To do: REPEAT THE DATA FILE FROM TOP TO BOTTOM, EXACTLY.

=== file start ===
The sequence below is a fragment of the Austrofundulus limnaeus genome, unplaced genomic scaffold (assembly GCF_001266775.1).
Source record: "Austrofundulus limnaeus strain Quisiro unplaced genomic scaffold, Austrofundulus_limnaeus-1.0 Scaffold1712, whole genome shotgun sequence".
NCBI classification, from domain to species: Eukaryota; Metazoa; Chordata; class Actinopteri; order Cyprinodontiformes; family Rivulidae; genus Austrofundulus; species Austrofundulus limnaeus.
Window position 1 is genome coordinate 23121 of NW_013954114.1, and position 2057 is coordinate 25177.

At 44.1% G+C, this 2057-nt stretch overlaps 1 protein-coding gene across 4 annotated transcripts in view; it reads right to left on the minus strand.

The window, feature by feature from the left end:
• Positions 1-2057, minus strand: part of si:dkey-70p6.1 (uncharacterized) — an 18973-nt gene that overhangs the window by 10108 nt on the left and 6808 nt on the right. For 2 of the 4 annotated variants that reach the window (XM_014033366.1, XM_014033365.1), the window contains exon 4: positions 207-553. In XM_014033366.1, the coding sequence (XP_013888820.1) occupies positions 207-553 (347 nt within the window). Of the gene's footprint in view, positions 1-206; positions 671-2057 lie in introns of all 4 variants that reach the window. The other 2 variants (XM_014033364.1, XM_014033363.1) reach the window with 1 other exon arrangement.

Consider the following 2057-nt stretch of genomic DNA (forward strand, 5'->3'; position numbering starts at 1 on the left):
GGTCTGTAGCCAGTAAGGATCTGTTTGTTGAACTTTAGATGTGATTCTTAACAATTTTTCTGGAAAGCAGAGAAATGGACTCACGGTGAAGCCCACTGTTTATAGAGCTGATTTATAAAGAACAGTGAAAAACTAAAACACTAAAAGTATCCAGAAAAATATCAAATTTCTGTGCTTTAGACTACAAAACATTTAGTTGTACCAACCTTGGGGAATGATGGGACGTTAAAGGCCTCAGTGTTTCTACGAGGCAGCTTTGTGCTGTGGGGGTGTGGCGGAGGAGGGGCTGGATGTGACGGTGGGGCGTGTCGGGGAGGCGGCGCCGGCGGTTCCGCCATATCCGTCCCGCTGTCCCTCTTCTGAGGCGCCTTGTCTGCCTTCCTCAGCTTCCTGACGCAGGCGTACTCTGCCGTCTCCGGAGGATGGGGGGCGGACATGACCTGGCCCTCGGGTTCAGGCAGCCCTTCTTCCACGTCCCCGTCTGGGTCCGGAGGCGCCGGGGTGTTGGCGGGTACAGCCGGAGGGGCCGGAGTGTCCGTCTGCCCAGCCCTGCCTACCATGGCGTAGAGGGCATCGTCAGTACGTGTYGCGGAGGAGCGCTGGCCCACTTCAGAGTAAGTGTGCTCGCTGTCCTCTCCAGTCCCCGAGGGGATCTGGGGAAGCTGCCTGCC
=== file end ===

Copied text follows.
The sequence below is a fragment of the Austrofundulus limnaeus genome, unplaced genomic scaffold (assembly GCF_001266775.1).
Source record: "Austrofundulus limnaeus strain Quisiro unplaced genomic scaffold, Austrofundulus_limnaeus-1.0 Scaffold1712, whole genome shotgun sequence".
NCBI classification, from domain to species: Eukaryota; Metazoa; Chordata; class Actinopteri; order Cyprinodontiformes; family Rivulidae; genus Austrofundulus; species Austrofundulus limnaeus.
Window position 1 is genome coordinate 23121 of NW_013954114.1, and position 2057 is coordinate 25177.

At 44.1% G+C, this 2057-nt stretch overlaps 1 protein-coding gene across 4 annotated transcripts in view; it reads right to left on the minus strand.

The window, feature by feature from the left end:
• Positions 1-2057, minus strand: part of si:dkey-70p6.1 (uncharacterized) — an 18973-nt gene that overhangs the window by 10108 nt on the left and 6808 nt on the right. For 2 of the 4 annotated variants that reach the window (XM_014033366.1, XM_014033365.1), the window contains exon 4: positions 207-553. In XM_014033366.1, the coding sequence (XP_013888820.1) occupies positions 207-553 (347 nt within the window). Of the gene's footprint in view, positions 1-206; positions 671-2057 lie in introns of all 4 variants that reach the window. The other 2 variants (XM_014033364.1, XM_014033363.1) reach the window with 1 other exon arrangement.

Consider the following 2057-nt stretch of genomic DNA (forward strand, 5'->3'; position numbering starts at 1 on the left):
GGTCTGTAGCCAGTAAGGATCTGTTTGTTGAACTTTAGATGTGATTCTTAACAATTTTTCTGGAAAGCAGAGAAATGGACTCACGGTGAAGCCCACTGTTTATAGAGCTGATTTATAAAGAACAGTGAAAAACTAAAACACTAAAAGTATCCAGAAAAATATCAAATTTCTGTGCTTTAGACTACAAAACATTTAGTTGTACCAACCTTGGGGAATGATGGGACGTTAAAGGCCTCAGTGTTTCTACGAGGCAGCTTTGTGCTGTGGGGGTGTGGCGGAGGAGGGGCTGGATGTGACGGTGGGGCGTGTCGGGGAGGCGGCGCCGGCGGTTCCGCCATATCCGTCCCGCTGTCCCTCTTCTGAGGCGCCTTGTCTGCCTTCCTCAGCTTCCTGACGCAGGCGTACTCTGCCGTCTCCGGAGGATGGGGGGCGGACATGACCTGGCCCTCGGGTTCAGGCAGCCCTTCTTCCACGTCCCCGTCTGGGTCCGGAGGCGCCGGGGTGTTGGCGGGTACAGCCGGAGGGGCCGGAGTGTCCGTCTGCCCAGCCCTGCCTACCATGGCGTAGAGGGCATCGTCAGTACGTGTYGCGGAGGAGCGCTGGCCCACTTCAGAGTAAGTGTGCTCGCTGTCCTCTCCAGTCCCCGAGGGGATCTGGGGAAGCTGCCTGCC